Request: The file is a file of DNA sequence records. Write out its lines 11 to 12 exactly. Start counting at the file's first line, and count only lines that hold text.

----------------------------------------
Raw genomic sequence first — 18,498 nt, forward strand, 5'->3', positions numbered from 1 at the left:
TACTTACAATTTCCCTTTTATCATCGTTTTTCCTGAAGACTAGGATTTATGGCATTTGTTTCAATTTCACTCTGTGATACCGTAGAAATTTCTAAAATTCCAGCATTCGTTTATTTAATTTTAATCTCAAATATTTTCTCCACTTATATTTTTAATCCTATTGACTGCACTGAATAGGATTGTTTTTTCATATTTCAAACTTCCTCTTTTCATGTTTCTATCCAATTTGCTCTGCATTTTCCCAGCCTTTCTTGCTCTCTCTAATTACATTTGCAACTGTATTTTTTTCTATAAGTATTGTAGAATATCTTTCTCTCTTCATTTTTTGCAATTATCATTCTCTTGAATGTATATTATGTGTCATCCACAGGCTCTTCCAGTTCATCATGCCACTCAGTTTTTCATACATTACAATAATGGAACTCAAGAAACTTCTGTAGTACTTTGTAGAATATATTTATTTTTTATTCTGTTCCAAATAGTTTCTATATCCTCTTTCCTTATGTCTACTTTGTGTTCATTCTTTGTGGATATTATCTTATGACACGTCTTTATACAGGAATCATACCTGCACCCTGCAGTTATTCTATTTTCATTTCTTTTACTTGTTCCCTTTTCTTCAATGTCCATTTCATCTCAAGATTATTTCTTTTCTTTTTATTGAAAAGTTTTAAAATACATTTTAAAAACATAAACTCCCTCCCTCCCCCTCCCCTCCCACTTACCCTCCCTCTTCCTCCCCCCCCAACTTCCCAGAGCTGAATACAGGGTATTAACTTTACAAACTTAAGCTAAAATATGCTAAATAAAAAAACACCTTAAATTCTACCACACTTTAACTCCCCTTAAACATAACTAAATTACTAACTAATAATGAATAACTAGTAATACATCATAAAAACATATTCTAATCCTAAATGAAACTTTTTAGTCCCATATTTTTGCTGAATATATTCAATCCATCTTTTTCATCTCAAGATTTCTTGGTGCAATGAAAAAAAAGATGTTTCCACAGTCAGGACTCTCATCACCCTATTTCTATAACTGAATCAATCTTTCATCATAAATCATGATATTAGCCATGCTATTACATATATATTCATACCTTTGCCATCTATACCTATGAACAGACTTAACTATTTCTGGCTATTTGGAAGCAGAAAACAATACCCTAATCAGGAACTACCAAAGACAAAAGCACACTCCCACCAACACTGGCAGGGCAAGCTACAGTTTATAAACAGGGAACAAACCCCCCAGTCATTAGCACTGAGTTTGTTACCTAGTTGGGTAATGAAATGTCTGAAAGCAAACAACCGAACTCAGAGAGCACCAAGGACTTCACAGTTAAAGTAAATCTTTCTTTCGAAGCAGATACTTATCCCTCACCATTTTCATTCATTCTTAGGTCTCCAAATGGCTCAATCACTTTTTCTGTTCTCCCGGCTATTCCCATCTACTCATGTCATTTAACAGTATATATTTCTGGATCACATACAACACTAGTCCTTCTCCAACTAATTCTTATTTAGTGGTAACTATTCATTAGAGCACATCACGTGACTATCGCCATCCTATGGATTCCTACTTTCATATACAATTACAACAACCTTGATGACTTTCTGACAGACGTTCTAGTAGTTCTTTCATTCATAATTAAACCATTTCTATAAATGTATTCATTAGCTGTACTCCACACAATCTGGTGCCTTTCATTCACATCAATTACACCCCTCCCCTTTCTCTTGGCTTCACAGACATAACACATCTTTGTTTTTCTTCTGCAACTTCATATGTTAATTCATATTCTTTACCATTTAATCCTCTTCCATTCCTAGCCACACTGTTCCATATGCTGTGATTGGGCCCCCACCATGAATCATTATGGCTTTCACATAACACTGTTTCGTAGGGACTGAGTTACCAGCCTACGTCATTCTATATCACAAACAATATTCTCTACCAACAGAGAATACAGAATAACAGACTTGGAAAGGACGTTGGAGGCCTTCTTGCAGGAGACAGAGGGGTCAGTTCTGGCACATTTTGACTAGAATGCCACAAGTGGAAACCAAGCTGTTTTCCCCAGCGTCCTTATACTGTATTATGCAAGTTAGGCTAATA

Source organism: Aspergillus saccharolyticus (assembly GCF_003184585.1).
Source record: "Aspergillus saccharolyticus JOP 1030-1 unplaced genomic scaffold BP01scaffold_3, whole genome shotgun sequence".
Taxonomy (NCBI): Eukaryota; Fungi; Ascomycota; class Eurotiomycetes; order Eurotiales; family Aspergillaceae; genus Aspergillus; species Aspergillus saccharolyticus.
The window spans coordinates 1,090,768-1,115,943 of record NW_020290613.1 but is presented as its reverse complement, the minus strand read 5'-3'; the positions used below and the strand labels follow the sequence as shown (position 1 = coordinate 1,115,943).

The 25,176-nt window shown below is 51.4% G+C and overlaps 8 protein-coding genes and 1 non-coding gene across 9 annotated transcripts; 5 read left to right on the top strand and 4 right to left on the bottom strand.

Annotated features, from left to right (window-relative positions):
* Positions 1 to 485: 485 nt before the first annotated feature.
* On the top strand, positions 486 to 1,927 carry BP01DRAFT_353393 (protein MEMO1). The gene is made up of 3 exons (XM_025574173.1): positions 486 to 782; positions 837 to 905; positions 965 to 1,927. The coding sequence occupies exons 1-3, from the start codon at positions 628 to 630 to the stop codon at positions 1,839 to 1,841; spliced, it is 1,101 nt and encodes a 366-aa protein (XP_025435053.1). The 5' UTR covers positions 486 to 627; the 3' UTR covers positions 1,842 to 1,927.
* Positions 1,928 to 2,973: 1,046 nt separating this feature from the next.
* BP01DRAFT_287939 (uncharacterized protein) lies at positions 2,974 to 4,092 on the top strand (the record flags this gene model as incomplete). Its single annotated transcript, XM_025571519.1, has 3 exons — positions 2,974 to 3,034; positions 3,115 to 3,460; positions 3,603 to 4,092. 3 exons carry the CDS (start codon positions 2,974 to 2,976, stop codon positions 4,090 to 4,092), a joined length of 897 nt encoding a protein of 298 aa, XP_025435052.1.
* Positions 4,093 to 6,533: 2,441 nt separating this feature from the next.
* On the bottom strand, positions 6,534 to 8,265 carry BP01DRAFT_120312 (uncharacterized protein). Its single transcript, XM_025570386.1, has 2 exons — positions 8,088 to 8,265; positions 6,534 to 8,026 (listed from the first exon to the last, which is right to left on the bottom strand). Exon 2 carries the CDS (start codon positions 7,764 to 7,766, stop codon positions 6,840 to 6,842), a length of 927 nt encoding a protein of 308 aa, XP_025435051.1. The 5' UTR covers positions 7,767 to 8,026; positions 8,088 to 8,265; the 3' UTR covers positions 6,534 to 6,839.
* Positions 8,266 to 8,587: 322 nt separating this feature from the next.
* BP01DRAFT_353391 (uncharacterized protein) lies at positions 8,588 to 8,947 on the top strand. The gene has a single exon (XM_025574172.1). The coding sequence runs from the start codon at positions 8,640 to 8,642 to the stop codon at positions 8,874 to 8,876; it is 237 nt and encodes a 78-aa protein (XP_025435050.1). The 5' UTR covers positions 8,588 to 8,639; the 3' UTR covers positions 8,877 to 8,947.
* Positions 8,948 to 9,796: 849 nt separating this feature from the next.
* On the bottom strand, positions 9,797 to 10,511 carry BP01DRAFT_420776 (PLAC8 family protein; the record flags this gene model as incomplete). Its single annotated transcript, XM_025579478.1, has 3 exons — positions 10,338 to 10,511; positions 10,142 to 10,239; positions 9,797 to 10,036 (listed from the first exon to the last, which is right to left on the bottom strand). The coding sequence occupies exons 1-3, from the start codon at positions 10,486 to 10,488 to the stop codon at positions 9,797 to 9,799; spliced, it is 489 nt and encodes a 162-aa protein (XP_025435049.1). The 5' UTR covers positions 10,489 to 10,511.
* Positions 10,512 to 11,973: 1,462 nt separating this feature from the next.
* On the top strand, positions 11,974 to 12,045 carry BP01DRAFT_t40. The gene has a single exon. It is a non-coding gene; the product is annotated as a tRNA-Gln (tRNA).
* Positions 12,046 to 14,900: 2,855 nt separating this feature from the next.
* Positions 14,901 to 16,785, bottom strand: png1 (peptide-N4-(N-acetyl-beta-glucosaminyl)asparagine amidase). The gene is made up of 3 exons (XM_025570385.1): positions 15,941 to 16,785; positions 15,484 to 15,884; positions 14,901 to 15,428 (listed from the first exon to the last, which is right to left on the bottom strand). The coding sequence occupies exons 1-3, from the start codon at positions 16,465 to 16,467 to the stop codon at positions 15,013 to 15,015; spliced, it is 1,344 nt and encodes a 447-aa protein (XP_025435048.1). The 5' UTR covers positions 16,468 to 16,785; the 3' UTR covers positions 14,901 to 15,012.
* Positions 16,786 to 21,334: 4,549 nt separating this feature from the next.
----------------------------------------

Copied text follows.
* Positions 1,928 to 2,973: 1,046 nt separating this feature from the next.
* BP01DRAFT_287939 (uncharacterized protein) lies at positions 2,974 to 4,092 on the top strand (the record flags this gene model as incomplete). Its single annotated transcript, XM_025571519.1, has 3 exons — positions 2,974 to 3,034; positions 3,115 to 3,460; positions 3,603 to 4,092. 3 exons carry the CDS (start codon positions 2,974 to 2,976, stop codon positions 4,090 to 4,092), a joined length of 897 nt encoding a protein of 298 aa, XP_025435052.1.